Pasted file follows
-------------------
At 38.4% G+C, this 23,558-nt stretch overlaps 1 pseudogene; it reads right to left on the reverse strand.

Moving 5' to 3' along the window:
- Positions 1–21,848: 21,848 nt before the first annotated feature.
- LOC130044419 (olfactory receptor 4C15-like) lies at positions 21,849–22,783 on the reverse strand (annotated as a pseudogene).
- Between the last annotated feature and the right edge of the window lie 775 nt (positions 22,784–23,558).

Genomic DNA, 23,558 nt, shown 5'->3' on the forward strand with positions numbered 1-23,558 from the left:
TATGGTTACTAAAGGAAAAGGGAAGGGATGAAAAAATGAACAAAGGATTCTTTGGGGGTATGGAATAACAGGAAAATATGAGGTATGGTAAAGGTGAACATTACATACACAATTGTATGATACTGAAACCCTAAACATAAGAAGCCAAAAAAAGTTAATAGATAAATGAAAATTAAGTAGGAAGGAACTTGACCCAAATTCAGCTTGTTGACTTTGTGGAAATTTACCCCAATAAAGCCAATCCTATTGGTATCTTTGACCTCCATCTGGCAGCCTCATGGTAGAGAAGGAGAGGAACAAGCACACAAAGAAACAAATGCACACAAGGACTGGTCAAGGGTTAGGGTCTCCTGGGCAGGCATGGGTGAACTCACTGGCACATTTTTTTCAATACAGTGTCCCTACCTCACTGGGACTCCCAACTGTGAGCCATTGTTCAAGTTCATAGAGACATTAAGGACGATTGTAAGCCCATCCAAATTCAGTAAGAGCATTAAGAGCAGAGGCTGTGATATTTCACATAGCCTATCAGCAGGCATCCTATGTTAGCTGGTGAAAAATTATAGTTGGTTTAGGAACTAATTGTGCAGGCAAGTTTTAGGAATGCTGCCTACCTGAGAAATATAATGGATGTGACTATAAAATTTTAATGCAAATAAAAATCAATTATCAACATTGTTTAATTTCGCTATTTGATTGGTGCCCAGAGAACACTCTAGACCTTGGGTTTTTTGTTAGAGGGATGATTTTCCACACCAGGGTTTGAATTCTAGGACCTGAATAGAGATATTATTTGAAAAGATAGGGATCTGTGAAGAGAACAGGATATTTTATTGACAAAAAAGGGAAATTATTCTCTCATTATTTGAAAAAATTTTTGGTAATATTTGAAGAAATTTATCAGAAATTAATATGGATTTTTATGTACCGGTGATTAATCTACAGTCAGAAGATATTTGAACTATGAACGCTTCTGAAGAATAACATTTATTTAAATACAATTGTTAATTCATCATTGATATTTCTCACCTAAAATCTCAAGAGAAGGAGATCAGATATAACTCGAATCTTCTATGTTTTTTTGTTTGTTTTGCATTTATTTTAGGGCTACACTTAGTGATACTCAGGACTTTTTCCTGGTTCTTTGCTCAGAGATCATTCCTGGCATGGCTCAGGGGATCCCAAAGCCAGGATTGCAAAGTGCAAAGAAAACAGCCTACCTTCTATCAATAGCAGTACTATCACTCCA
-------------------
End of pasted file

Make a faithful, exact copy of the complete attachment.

At 38.4% G+C, this 23,558-nt stretch overlaps 1 pseudogene; it reads right to left on the reverse strand.

Moving 5' to 3' along the window:
- Positions 1–21,848: 21,848 nt before the first annotated feature.
- LOC130044419 (olfactory receptor 4C15-like) lies at positions 21,849–22,783 on the reverse strand (annotated as a pseudogene).
- Between the last annotated feature and the right edge of the window lie 775 nt (positions 22,784–23,558).

Genomic DNA, 23,558 nt, shown 5'->3' on the forward strand with positions numbered 1-23,558 from the left:
TATGGTTACTAAAGGAAAAGGGAAGGGATGAAAAAATGAACAAAGGATTCTTTGGGGGTATGGAATAACAGGAAAATATGAGGTATGGTAAAGGTGAACATTACATACACAATTGTATGATACTGAAACCCTAAACATAAGAAGCCAAAAAAAGTTAATAGATAAATGAAAATTAAGTAGGAAGGAACTTGACCCAAATTCAGCTTGTTGACTTTGTGGAAATTTACCCCAATAAAGCCAATCCTATTGGTATCTTTGACCTCCATCTGGCAGCCTCATGGTAGAGAAGGAGAGGAACAAGCACACAAAGAAACAAATGCACACAAGGACTGGTCAAGGGTTAGGGTCTCCTGGGCAGGCATGGGTGAACTCACTGGCACATTTTTTTCAATACAGTGTCCCTACCTCACTGGGACTCCCAACTGTGAGCCATTGTTCAAGTTCATAGAGACATTAAGGACGATTGTAAGCCCATCCAAATTCAGTAAGAGCATTAAGAGCAGAGGCTGTGATATTTCACATAGCCTATCAGCAGGCATCCTATGTTAGCTGGTGAAAAATTATAGTTGGTTTAGGAACTAATTGTGCAGGCAAGTTTTAGGAATGCTGCCTACCTGAGAAATATAATGGATGTGACTATAAAATTTTAATGCAAATAAAAATCAATTATCAACATTGTTTAATTTCGCTATTTGATTGGTGCCCAGAGAACACTCTAGACCTTGGGTTTTTTGTTAGAGGGATGATTTTCCACACCAGGGTTTGAATTCTAGGACCTGAATAGAGATATTATTTGAAAAGATAGGGATCTGTGAAGAGAACAGGATATTTTATTGACAAAAAAGGGAAATTATTCTCTCATTATTTGAAAAAATTTTTGGTAATATTTGAAGAAATTTATCAGAAATTAATATGGATTTTTATGTACCGGTGATTAATCTACAGTCAGAAGATATTTGAACTATGAACGCTTCTGAAGAATAACATTTATTTAAATACAATTGTTAATTCATCATTGATATTTCTCACCTAAAATCTCAAGAGAAGGAGATCAGATATAACTCGAATCTTCTATGTTTTTTTGTTTGTTTTGCATTTATTTTAGGGCTACACTTAGTGATACTCAGGACTTTTTCCTGGTTCTTTGCTCAGAGATCATTCCTGGCATGGCTCAGGGGATCCCAAAGCCAGGATTGCAAAGTGCAAAGAAAACAGCCTACCTTCTATCAATAGCAGTACTATCACTCCA